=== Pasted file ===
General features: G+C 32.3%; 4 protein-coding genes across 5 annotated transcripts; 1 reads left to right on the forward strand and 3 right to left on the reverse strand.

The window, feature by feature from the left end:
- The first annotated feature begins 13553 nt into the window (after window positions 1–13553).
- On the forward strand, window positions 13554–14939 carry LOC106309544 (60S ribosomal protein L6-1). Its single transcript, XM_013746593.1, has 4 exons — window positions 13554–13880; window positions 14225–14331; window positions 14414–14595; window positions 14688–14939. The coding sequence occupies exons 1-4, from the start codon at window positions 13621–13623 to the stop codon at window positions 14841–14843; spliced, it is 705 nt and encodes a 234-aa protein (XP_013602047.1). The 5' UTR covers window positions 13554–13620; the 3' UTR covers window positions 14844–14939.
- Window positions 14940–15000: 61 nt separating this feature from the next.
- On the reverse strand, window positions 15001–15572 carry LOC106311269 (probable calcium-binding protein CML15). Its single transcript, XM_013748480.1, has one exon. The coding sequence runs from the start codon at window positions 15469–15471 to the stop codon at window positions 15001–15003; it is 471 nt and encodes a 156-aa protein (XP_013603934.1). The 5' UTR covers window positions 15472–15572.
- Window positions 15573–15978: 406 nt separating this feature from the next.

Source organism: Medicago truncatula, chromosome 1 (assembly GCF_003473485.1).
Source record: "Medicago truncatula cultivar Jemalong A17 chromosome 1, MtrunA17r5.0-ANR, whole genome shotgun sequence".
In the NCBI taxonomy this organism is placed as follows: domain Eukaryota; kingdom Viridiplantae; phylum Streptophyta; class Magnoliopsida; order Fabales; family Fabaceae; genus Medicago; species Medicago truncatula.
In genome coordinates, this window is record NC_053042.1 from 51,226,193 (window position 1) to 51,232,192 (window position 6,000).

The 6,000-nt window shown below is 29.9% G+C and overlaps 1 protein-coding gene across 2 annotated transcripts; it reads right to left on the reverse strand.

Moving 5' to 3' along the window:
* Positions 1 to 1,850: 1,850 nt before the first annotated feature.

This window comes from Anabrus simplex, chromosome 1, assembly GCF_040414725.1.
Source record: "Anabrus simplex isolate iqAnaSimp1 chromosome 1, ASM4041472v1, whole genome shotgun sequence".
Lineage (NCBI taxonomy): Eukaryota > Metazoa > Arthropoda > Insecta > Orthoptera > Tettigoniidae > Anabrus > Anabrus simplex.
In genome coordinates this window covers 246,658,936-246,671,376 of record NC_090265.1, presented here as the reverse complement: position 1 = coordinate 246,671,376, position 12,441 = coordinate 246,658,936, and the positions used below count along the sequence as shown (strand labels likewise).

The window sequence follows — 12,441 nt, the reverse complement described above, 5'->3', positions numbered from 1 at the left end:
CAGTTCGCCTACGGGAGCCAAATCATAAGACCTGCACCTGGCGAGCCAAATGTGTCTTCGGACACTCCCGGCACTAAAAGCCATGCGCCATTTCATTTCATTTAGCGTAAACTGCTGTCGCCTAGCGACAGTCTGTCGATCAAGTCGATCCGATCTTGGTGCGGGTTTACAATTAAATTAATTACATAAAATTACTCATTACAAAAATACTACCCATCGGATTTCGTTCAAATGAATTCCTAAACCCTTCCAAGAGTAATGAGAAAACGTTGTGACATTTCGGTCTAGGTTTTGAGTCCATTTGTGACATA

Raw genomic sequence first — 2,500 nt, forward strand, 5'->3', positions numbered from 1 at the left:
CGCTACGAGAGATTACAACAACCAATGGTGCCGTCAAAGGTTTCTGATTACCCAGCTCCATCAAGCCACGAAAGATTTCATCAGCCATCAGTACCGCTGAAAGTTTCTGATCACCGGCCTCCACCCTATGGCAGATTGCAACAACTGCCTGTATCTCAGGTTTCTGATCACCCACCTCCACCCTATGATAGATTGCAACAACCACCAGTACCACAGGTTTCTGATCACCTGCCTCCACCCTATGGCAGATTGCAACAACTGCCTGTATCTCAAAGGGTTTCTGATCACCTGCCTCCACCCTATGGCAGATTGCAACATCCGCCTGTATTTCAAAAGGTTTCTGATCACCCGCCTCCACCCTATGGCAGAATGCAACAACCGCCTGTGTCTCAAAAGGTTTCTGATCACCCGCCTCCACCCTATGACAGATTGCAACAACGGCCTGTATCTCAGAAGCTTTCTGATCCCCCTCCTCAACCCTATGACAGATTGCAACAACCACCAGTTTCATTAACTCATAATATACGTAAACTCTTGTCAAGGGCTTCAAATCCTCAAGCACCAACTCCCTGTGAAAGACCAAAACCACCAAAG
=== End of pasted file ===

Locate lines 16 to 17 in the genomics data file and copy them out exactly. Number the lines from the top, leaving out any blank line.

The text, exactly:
Source record: "Anabrus simplex isolate iqAnaSimp1 chromosome 1, ASM4041472v1, whole genome shotgun sequence".
Lineage (NCBI taxonomy): Eukaryota > Metazoa > Arthropoda > Insecta > Orthoptera > Tettigoniidae > Anabrus > Anabrus simplex.